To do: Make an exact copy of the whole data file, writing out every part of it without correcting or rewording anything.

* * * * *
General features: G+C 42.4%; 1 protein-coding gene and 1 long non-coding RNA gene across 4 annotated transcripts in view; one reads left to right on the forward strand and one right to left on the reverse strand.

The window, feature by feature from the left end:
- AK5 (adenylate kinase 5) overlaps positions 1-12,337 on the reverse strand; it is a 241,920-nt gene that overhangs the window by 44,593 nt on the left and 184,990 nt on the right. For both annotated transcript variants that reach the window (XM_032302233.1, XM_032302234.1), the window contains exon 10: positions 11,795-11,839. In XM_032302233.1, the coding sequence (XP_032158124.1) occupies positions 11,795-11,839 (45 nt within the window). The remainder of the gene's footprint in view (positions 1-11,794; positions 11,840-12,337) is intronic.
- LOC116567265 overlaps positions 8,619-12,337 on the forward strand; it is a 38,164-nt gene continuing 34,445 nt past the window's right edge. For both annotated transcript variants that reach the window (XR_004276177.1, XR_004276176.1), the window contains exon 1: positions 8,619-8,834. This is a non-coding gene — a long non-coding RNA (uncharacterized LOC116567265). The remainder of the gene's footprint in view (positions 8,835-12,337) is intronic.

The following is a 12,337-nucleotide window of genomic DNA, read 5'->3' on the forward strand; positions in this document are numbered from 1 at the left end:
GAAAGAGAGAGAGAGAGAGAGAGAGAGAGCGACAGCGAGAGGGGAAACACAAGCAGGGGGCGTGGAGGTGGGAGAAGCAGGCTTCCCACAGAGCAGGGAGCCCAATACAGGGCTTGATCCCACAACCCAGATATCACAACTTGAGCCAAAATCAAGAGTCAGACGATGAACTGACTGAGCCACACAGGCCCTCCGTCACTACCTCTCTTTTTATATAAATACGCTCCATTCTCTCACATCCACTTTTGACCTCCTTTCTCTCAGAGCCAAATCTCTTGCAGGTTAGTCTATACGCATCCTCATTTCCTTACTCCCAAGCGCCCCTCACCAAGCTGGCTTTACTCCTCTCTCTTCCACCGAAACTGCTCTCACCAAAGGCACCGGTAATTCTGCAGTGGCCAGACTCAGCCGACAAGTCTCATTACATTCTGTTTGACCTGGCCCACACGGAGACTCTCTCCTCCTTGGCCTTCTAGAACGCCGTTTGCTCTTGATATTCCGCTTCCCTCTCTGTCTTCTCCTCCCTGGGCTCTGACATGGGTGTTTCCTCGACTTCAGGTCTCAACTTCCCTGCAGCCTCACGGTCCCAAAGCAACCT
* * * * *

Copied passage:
General features: G+C 42.4%; 1 protein-coding gene and 1 long non-coding RNA gene across 4 annotated transcripts in view; one reads left to right on the forward strand and one right to left on the reverse strand.

The window, feature by feature from the left end:
- AK5 (adenylate kinase 5) overlaps positions 1-12,337 on the reverse strand; it is a 241,920-nt gene that overhangs the window by 44,593 nt on the left and 184,990 nt on the right. For both annotated transcript variants that reach the window (XM_032302233.1, XM_032302234.1), the window contains exon 10: positions 11,795-11,839. In XM_032302233.1, the coding sequence (XP_032158124.1) occupies positions 11,795-11,839 (45 nt within the window). The remainder of the gene's footprint in view (positions 1-11,794; positions 11,840-12,337) is intronic.
- LOC116567265 overlaps positions 8,619-12,337 on the forward strand; it is a 38,164-nt gene continuing 34,445 nt past the window's right edge. For both annotated transcript variants that reach the window (XR_004276177.1, XR_004276176.1), the window contains exon 1: positions 8,619-8,834. This is a non-coding gene — a long non-coding RNA (uncharacterized LOC116567265). The remainder of the gene's footprint in view (positions 8,835-12,337) is intronic.

The following is a 12,337-nucleotide window of genomic DNA, read 5'->3' on the forward strand; positions in this document are numbered from 1 at the left end:
GAAAGAGAGAGAGAGAGAGAGAGAGAGAGCGACAGCGAGAGGGGAAACACAAGCAGGGGGCGTGGAGGTGGGAGAAGCAGGCTTCCCACAGAGCAGGGAGCCCAATACAGGGCTTGATCCCACAACCCAGATATCACAACTTGAGCCAAAATCAAGAGTCAGACGATGAACTGACTGAGCCACACAGGCCCTCCGTCACTACCTCTCTTTTTATATAAATACGCTCCATTCTCTCACATCCACTTTTGACCTCCTTTCTCTCAGAGCCAAATCTCTTGCAGGTTAGTCTATACGCATCCTCATTTCCTTACTCCCAAGCGCCCCTCACCAAGCTGGCTTTACTCCTCTCTCTTCCACCGAAACTGCTCTCACCAAAGGCACCGGTAATTCTGCAGTGGCCAGACTCAGCCGACAAGTCTCATTACATTCTGTTTGACCTGGCCCACACGGAGACTCTCTCCTCCTTGGCCTTCTAGAACGCCGTTTGCTCTTGATATTCCGCTTCCCTCTCTGTCTTCTCCTCCCTGGGCTCTGACATGGGTGTTTCCTCGACTTCAGGTCTCAACTTCCCTGCAGCCTCACGGTCCCAAAGCAACCT